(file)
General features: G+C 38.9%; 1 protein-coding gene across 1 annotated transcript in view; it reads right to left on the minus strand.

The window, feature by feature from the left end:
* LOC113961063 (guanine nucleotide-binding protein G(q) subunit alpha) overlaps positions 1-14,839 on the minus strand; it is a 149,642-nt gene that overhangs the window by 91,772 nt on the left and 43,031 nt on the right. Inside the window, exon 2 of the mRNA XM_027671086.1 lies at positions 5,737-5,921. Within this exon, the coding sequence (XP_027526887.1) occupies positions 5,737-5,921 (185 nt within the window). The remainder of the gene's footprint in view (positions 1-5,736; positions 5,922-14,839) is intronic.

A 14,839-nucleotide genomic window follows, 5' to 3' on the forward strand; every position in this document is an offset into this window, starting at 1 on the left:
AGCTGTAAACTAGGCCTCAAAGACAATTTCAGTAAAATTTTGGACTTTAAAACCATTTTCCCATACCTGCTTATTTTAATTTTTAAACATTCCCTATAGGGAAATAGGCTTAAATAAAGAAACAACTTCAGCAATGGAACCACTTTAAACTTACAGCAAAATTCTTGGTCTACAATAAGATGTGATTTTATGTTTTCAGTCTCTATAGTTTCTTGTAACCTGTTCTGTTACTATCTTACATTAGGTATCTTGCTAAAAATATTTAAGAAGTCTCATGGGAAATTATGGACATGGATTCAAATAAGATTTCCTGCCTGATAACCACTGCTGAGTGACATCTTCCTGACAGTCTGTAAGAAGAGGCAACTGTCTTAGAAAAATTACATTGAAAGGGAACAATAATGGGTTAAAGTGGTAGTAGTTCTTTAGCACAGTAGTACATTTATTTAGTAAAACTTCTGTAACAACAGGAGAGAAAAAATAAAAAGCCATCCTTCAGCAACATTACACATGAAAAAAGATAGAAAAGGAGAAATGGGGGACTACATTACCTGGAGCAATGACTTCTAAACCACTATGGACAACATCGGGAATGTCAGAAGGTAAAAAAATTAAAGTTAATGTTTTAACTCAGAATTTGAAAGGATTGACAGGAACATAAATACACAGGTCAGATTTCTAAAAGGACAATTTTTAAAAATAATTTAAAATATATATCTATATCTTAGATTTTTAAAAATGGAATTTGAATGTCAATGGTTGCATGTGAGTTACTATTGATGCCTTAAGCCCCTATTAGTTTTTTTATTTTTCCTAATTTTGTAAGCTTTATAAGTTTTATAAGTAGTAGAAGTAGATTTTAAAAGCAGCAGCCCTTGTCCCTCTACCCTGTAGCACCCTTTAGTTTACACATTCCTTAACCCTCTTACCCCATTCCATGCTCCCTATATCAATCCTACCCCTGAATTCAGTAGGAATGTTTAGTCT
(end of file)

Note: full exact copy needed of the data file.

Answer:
General features: G+C 38.9%; 1 protein-coding gene across 1 annotated transcript in view; it reads right to left on the minus strand.

The window, feature by feature from the left end:
* LOC113961063 (guanine nucleotide-binding protein G(q) subunit alpha) overlaps positions 1-14,839 on the minus strand; it is a 149,642-nt gene that overhangs the window by 91,772 nt on the left and 43,031 nt on the right. Inside the window, exon 2 of the mRNA XM_027671086.1 lies at positions 5,737-5,921. Within this exon, the coding sequence (XP_027526887.1) occupies positions 5,737-5,921 (185 nt within the window). The remainder of the gene's footprint in view (positions 1-5,736; positions 5,922-14,839) is intronic.

A 14,839-nucleotide genomic window follows, 5' to 3' on the forward strand; every position in this document is an offset into this window, starting at 1 on the left:
AGCTGTAAACTAGGCCTCAAAGACAATTTCAGTAAAATTTTGGACTTTAAAACCATTTTCCCATACCTGCTTATTTTAATTTTTAAACATTCCCTATAGGGAAATAGGCTTAAATAAAGAAACAACTTCAGCAATGGAACCACTTTAAACTTACAGCAAAATTCTTGGTCTACAATAAGATGTGATTTTATGTTTTCAGTCTCTATAGTTTCTTGTAACCTGTTCTGTTACTATCTTACATTAGGTATCTTGCTAAAAATATTTAAGAAGTCTCATGGGAAATTATGGACATGGATTCAAATAAGATTTCCTGCCTGATAACCACTGCTGAGTGACATCTTCCTGACAGTCTGTAAGAAGAGGCAACTGTCTTAGAAAAATTACATTGAAAGGGAACAATAATGGGTTAAAGTGGTAGTAGTTCTTTAGCACAGTAGTACATTTATTTAGTAAAACTTCTGTAACAACAGGAGAGAAAAAATAAAAAGCCATCCTTCAGCAACATTACACATGAAAAAAGATAGAAAAGGAGAAATGGGGGACTACATTACCTGGAGCAATGACTTCTAAACCACTATGGACAACATCGGGAATGTCAGAAGGTAAAAAAATTAAAGTTAATGTTTTAACTCAGAATTTGAAAGGATTGACAGGAACATAAATACACAGGTCAGATTTCTAAAAGGACAATTTTTAAAAATAATTTAAAATATATATCTATATCTTAGATTTTTAAAAATGGAATTTGAATGTCAATGGTTGCATGTGAGTTACTATTGATGCCTTAAGCCCCTATTAGTTTTTTTATTTTTCCTAATTTTGTAAGCTTTATAAGTTTTATAAGTAGTAGAAGTAGATTTTAAAAGCAGCAGCCCTTGTCCCTCTACCCTGTAGCACCCTTTAGTTTACACATTCCTTAACCCTCTTACCCCATTCCATGCTCCCTATATCAATCCTACCCCTGAATTCAGTAGGAATGTTTAGTCT